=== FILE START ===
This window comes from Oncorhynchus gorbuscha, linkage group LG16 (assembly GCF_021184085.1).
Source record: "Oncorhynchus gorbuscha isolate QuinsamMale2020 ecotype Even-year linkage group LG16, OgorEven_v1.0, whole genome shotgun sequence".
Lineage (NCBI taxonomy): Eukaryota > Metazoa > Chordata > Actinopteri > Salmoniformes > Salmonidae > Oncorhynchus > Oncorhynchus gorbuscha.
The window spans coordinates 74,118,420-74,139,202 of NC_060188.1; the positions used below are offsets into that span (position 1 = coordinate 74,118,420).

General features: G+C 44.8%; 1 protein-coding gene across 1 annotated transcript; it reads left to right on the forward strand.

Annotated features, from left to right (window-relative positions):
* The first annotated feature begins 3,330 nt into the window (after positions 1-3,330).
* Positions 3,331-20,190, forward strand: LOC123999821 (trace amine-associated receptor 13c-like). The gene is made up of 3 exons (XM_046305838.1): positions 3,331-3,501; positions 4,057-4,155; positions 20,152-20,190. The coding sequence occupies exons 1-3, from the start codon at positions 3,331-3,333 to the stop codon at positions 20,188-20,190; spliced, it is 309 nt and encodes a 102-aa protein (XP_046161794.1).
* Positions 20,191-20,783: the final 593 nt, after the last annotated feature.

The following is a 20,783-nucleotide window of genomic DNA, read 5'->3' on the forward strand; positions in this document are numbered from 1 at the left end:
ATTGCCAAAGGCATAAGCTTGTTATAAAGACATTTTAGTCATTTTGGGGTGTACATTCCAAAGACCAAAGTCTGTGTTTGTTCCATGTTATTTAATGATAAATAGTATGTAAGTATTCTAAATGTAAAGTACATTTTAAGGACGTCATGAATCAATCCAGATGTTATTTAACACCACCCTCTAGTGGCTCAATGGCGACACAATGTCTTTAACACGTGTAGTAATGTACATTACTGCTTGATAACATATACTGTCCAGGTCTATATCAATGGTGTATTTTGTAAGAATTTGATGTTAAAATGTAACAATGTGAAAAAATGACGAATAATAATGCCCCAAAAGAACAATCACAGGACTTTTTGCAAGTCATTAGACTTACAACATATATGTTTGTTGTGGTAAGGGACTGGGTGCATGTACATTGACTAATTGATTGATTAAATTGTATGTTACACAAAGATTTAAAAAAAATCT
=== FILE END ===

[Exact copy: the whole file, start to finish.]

This window comes from Oncorhynchus gorbuscha, linkage group LG16 (assembly GCF_021184085.1).
Source record: "Oncorhynchus gorbuscha isolate QuinsamMale2020 ecotype Even-year linkage group LG16, OgorEven_v1.0, whole genome shotgun sequence".
Lineage (NCBI taxonomy): Eukaryota > Metazoa > Chordata > Actinopteri > Salmoniformes > Salmonidae > Oncorhynchus > Oncorhynchus gorbuscha.
The window spans coordinates 74,118,420-74,139,202 of NC_060188.1; the positions used below are offsets into that span (position 1 = coordinate 74,118,420).

General features: G+C 44.8%; 1 protein-coding gene across 1 annotated transcript; it reads left to right on the forward strand.

Annotated features, from left to right (window-relative positions):
* The first annotated feature begins 3,330 nt into the window (after positions 1-3,330).
* Positions 3,331-20,190, forward strand: LOC123999821 (trace amine-associated receptor 13c-like). The gene is made up of 3 exons (XM_046305838.1): positions 3,331-3,501; positions 4,057-4,155; positions 20,152-20,190. The coding sequence occupies exons 1-3, from the start codon at positions 3,331-3,333 to the stop codon at positions 20,188-20,190; spliced, it is 309 nt and encodes a 102-aa protein (XP_046161794.1).
* Positions 20,191-20,783: the final 593 nt, after the last annotated feature.

The following is a 20,783-nucleotide window of genomic DNA, read 5'->3' on the forward strand; positions in this document are numbered from 1 at the left end:
ATTGCCAAAGGCATAAGCTTGTTATAAAGACATTTTAGTCATTTTGGGGTGTACATTCCAAAGACCAAAGTCTGTGTTTGTTCCATGTTATTTAATGATAAATAGTATGTAAGTATTCTAAATGTAAAGTACATTTTAAGGACGTCATGAATCAATCCAGATGTTATTTAACACCACCCTCTAGTGGCTCAATGGCGACACAATGTCTTTAACACGTGTAGTAATGTACATTACTGCTTGATAACATATACTGTCCAGGTCTATATCAATGGTGTATTTTGTAAGAATTTGATGTTAAAATGTAACAATGTGAAAAAATGACGAATAATAATGCCCCAAAAGAACAATCACAGGACTTTTTGCAAGTCATTAGACTTACAACATATATGTTTGTTGTGGTAAGGGACTGGGTGCATGTACATTGACTAATTGATTGATTAAATTGTATGTTACACAAAGATTTAAAAAAAATCT